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CA Stochastic

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If you download the NetLogo application, this model is included. You can also Try running it in NetLogo Web


This is a one-dimensional stochastic cellular automaton. (See the CA 1D Elementary model if you are unfamiliar with cellular automata.) Unlike most cellular automata, whose behavior is deterministic, the behavior of a stochastic cellular automaton is probabilistic. Stochastic cellular automata are models of "noisy" systems in which processes do not function exactly as expected, like most processes found in natural systems.

The behavior of these cellular automata tend to be very rich and complex, often forming self-similar tree-like or chaotic behavior. They are capable of mimicking many phenomena found in nature such as crystal growth, boiling, and turbulence.


At each time step, every cell in the current row evaluates the state of itself and its immediate neighbors to the right and left. There are 8 possible on/off rule configurations for every 3-cell neighborhood, each with a certain probability of turning on the cell below it at the next time step. The rules are applied accordingly, and the next state of the cellular automaton appears in the row directly below, creating a space vs. time view of the cellular automaton's evolution.


Set up: - SETUP RANDOM initializes the model with a percentage of the cells "on". The percentage on is determined by the DENSITY slider. - SETUP EXAMPLE initializes the rule settings according to the EXAMPLE slider - AUTO-CONTINUE? automatically wraps to the top once it reaches the last row when the switch is on - GO begins running the model with the currently set rule. It runs until it reaches the bottom of the world. If GO is pressed after it has completed, it will wrap to the top and continue. - ON-COLOR & OFF-COLOR set the "on" and "off" cell colors respectively.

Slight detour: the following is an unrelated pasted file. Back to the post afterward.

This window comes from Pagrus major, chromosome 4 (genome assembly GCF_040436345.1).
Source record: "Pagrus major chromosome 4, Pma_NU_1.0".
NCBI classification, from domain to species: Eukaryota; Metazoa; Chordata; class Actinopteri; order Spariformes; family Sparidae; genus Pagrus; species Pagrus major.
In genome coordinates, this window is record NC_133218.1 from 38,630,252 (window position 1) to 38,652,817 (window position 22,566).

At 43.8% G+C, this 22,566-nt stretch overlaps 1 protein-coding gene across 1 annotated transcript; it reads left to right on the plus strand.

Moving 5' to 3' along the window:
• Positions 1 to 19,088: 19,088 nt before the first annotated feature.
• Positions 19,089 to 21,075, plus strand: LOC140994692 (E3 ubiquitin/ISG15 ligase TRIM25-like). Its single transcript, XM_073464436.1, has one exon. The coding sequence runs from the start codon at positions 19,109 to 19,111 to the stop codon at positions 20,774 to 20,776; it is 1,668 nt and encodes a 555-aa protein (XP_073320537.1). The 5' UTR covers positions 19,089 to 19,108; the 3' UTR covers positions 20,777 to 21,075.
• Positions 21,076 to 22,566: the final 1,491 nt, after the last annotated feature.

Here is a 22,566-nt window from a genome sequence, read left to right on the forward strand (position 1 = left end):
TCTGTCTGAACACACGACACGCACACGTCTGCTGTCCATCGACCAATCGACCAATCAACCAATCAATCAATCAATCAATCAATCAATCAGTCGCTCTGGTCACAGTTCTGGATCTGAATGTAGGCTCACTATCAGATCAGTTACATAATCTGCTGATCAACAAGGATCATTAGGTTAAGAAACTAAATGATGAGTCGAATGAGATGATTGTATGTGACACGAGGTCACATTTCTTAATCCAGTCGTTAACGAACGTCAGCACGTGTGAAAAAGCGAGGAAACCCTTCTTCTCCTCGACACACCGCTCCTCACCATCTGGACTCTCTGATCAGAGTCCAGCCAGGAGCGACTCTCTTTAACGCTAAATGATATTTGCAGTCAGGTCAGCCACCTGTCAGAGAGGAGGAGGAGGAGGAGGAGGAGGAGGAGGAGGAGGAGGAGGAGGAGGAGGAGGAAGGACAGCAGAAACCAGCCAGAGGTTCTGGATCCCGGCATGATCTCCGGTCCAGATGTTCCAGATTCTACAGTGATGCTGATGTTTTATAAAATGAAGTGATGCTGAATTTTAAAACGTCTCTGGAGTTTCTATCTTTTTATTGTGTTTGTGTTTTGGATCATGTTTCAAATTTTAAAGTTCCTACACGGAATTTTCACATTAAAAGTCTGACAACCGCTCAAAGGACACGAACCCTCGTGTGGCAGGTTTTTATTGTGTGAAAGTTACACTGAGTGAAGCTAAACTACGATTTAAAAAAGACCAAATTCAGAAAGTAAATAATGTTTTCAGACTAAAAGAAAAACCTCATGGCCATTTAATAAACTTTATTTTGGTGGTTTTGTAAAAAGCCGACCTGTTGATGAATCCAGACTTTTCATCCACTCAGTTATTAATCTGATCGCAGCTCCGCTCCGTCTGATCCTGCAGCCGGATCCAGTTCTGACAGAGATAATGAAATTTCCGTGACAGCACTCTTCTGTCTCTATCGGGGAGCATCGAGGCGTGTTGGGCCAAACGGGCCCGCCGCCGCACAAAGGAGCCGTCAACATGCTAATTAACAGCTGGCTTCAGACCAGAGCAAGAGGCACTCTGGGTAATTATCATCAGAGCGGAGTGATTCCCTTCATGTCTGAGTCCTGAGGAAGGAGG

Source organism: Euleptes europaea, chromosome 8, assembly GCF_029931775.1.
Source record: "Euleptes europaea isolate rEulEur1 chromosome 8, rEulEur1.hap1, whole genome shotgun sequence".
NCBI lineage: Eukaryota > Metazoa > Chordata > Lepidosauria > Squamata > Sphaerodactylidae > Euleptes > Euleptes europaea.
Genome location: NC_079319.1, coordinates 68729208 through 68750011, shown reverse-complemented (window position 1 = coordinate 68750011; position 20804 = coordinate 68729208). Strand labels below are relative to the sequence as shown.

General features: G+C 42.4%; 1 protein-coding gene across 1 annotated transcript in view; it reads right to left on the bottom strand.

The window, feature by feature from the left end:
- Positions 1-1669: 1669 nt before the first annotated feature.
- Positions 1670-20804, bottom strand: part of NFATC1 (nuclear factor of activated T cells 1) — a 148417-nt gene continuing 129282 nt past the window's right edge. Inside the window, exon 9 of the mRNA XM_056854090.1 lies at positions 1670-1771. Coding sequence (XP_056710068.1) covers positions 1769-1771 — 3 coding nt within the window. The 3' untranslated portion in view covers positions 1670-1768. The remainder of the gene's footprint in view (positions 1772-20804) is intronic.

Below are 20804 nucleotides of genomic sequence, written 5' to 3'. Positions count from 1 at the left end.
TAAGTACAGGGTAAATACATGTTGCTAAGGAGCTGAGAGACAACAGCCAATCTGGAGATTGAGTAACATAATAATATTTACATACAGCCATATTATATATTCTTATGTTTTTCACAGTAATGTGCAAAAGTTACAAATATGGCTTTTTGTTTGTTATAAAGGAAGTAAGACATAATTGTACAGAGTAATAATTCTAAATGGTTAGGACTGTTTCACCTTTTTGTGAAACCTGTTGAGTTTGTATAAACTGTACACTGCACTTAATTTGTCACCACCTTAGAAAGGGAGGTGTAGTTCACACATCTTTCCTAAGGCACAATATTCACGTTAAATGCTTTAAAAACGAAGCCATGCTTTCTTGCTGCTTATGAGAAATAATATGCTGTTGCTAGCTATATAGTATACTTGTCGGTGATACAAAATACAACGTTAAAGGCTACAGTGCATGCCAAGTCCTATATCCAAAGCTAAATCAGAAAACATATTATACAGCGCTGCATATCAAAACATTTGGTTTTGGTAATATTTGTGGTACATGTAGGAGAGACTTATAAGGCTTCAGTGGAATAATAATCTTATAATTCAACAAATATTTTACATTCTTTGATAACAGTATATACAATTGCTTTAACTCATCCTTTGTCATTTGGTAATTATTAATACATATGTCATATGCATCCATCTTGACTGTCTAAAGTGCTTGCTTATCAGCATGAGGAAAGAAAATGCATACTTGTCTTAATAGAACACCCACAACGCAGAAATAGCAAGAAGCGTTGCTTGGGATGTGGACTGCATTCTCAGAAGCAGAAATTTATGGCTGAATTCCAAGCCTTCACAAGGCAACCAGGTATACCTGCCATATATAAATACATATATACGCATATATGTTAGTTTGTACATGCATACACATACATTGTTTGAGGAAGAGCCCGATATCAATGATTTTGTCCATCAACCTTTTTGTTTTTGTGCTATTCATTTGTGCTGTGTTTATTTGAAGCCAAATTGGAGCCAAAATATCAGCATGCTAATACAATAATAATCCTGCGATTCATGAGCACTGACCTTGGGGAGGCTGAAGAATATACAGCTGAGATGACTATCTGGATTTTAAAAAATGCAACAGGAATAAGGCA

Rule Setup: There are 8 sliders, the names of which correspond to cell states. "O" means off, "I" means on. For example, the upper-right slider is called "IIO," corresponding to the state where a cell and its left neighbor is on, and its right neighbor is off. (NOTE: the switch names are composed of the letters "I" and "O", not the numbers zero or one, because NetLogo switches can't have numbers for names.) If this slider is set to 70%, then the following rule is created: when a cell is on, its left neighbor cell is on and its right neighbor cell is off, then there is a 70% chance the cell below it will be set "on" at the next time step, otherwise the cell below it will be set to "off" at the next time step.

Plot: This plot measures two types of entropy, or disorder in a system. Cellular automata can produce patterns with varying degrees of randomness. If a pattern is perfectly random, each subsequence occurs with an equal probability, and the entropy is 1. The more likely certain subsequences occur, the lower the entropy. If a pattern is perfectly ordered, then the entropy is 0. In this plot, 4-cell subsequences ("correlation length") are used to calculate the entropy. The first type of entropy is the spatial topologic entropy, which measures how many subsequences are present. The second type of entropy, spatial metric entropy, measures the probability that all subsequences occur with the same frequency.